St. Mary's Law Journal


The practicing attorney must have a complete understanding of legal malpractice liability. Managing this risk can be a precarious responsibility when the law is not clearly defined. This is compounded by the steady erosion of attorney-client privity barriers making it easier for third party non-clients to sue lawyers for legal malpractice. This is the current state of matters in Texas since the Texas Supreme Court decided Belt v. Oppenheimer, Blend, Harrison & Tate, Inc. on May 5, 2006. The Belt court determined personal representatives of an estate may bring a malpractice claim against the decedent’s attorneys. The Belt court was concerned with two competing policies: strict privity and relaxed privity. Since Texas is a “strict privity” state, an attorney does not owe a duty of care to third party beneficiaries of their services. There are policy concerns enumerated in Belt which support a relaxed privity requirement. If an attorney owes no duty of care to either a beneficiary or personal representative, then an attorney is afforded de facto immunity. The court enumerated two limitations on the Belt privity rule. First, courts should limit the Belt privity rule to estate-planning malpractice. The courts should consider the logical differences between surviving estate-planning claims and other legal malpractice claims and address the causes of action on a case-by-case basis. Second, where privity is extended to personal representatives, damages should be limited to the injury suffered by the decedent. The Belt privity rule was intended to prevent lawyers from having immunity arising from the lawyer’s negligence while also protecting the attorney’s ability to zealously represent a client.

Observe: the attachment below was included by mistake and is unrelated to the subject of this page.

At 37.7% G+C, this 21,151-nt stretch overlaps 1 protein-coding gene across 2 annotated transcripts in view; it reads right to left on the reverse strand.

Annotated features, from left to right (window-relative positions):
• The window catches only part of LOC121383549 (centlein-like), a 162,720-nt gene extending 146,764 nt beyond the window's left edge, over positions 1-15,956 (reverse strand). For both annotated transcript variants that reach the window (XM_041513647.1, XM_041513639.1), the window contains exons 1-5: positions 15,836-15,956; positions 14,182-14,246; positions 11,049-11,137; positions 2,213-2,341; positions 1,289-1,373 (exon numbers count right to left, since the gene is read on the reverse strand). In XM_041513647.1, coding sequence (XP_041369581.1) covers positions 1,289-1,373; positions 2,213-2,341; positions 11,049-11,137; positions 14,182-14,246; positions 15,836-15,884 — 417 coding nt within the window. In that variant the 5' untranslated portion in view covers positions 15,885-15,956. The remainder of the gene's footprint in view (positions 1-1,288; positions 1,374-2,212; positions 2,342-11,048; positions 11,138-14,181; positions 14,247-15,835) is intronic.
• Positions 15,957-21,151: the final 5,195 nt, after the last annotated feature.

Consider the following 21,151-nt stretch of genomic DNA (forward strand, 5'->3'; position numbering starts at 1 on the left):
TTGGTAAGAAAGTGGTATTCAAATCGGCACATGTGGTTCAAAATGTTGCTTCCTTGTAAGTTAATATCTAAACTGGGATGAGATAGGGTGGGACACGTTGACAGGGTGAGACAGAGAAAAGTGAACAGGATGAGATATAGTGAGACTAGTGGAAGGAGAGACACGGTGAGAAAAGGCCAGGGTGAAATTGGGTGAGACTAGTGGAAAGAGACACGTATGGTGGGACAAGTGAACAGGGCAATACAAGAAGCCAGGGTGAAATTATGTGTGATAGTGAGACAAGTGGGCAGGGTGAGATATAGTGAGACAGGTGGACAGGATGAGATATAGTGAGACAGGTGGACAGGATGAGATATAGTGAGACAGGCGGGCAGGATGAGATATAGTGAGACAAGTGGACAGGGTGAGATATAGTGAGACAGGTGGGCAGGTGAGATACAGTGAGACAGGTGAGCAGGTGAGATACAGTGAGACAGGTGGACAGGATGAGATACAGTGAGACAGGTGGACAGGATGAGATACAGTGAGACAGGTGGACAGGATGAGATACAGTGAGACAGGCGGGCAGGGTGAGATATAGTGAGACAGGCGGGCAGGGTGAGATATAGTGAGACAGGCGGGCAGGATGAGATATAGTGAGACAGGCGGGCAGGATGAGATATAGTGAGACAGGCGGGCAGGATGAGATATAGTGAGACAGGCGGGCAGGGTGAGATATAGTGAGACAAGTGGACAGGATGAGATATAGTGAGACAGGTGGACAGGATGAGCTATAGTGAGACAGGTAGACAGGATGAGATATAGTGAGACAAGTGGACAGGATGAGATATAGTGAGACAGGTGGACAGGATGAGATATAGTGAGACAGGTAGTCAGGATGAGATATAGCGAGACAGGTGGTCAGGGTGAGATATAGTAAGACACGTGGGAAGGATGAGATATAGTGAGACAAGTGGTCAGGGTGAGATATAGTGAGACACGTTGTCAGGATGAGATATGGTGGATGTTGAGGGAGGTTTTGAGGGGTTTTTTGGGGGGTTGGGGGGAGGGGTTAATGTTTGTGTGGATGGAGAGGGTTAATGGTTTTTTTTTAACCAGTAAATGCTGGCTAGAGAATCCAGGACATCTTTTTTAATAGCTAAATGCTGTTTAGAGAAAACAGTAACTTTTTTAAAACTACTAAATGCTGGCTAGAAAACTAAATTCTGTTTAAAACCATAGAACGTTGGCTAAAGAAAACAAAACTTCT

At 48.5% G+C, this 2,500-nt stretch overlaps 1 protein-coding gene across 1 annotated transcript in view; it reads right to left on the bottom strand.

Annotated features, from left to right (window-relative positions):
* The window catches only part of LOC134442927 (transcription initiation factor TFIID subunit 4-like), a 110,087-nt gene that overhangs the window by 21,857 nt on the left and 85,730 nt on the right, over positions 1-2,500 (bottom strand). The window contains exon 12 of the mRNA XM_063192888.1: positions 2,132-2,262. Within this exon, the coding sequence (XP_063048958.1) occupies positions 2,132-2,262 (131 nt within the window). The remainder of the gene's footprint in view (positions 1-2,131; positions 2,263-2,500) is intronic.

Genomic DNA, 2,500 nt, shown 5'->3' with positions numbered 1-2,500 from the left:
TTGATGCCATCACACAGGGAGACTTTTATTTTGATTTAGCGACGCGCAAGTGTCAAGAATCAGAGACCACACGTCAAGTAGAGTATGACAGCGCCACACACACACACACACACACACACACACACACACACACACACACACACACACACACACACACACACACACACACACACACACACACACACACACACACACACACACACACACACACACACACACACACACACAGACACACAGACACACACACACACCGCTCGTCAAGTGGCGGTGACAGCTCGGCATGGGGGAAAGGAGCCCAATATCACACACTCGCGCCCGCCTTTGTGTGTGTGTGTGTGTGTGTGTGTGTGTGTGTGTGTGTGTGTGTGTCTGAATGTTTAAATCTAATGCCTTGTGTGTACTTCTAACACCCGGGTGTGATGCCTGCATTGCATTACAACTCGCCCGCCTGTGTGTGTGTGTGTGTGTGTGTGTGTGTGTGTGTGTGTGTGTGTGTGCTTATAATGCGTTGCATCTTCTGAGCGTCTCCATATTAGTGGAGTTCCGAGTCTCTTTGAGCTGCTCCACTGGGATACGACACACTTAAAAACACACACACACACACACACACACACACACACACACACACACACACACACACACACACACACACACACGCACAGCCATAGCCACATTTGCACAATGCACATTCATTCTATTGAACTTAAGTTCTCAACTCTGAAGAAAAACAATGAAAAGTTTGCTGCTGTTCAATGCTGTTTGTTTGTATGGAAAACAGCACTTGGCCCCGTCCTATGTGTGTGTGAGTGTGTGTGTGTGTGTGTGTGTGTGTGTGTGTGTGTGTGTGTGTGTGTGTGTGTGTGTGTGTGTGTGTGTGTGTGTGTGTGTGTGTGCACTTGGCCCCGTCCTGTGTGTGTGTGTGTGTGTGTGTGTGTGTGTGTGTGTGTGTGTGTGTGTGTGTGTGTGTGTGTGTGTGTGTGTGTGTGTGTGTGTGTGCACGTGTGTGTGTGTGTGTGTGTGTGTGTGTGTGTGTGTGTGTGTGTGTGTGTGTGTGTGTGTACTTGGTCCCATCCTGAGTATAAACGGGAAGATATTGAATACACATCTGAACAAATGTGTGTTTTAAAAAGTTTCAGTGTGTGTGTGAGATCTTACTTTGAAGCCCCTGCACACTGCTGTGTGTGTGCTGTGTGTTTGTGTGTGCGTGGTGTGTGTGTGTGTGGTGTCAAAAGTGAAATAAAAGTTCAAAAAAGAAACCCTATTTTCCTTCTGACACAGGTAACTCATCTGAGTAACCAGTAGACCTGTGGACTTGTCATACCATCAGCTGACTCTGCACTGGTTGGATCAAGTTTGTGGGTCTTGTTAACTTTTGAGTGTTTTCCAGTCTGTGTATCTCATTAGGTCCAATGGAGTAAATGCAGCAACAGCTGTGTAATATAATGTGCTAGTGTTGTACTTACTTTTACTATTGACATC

St. Mary's University School of Law